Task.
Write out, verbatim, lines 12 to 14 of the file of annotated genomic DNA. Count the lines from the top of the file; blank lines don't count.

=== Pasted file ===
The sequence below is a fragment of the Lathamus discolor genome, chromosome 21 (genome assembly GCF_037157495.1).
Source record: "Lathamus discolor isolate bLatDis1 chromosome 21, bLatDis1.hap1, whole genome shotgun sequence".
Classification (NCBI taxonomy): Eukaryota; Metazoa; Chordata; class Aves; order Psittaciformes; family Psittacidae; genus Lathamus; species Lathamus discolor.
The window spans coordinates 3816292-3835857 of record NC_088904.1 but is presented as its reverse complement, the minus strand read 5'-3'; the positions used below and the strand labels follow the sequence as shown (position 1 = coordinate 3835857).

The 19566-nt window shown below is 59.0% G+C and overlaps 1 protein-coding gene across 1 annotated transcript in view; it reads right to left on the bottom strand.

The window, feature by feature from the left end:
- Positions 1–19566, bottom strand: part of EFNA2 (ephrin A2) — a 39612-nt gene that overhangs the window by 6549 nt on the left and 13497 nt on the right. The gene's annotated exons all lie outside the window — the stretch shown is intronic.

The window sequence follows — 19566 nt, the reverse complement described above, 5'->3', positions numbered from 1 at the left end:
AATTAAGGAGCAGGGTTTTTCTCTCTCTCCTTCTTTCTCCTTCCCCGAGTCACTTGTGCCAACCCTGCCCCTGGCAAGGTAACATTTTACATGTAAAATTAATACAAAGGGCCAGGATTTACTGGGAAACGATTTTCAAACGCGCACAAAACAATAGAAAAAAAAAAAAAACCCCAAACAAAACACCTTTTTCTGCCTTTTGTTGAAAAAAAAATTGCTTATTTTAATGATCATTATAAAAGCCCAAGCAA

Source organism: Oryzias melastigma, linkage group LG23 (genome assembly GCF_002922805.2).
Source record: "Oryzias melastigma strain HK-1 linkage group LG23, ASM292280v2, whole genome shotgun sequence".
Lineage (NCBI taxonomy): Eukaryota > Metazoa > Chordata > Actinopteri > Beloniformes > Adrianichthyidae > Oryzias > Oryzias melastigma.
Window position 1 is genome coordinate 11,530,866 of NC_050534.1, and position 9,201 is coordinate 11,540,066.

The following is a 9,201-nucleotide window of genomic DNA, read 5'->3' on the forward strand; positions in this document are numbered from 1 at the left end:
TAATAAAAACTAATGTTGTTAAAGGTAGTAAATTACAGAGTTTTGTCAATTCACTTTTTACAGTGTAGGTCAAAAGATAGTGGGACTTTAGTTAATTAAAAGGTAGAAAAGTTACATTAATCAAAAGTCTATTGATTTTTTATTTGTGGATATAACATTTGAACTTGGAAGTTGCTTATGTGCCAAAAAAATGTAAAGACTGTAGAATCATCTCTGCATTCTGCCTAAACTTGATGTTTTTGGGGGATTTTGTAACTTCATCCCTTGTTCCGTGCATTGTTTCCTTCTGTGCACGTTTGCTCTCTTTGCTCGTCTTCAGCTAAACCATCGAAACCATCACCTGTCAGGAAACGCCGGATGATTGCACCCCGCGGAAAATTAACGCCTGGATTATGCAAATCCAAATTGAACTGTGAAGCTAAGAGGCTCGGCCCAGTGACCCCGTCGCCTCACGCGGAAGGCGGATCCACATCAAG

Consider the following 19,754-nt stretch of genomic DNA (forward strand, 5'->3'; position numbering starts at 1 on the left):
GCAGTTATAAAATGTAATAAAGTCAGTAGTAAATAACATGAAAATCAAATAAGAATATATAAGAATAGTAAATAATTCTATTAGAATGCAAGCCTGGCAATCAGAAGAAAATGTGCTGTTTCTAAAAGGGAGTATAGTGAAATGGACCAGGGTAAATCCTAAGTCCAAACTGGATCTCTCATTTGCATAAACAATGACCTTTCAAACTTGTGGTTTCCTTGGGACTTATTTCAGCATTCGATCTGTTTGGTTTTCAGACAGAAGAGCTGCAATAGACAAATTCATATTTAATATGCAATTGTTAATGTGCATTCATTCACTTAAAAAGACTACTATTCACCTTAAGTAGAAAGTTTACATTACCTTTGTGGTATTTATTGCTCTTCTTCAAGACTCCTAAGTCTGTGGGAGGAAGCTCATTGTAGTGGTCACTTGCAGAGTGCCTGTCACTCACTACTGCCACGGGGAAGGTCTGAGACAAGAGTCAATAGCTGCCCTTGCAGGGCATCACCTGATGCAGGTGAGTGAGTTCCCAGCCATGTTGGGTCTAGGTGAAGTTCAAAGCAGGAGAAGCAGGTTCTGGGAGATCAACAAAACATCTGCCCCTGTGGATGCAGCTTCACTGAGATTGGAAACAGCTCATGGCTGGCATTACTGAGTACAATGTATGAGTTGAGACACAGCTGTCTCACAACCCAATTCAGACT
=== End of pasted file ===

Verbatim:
Lineage (NCBI taxonomy): Eukaryota > Metazoa > Chordata > Actinopteri > Beloniformes > Adrianichthyidae > Oryzias > Oryzias melastigma.
Window position 1 is genome coordinate 11,530,866 of NC_050534.1, and position 9,201 is coordinate 11,540,066.

The following is a 9,201-nucleotide window of genomic DNA, read 5'->3' on the forward strand; positions in this document are numbered from 1 at the left end: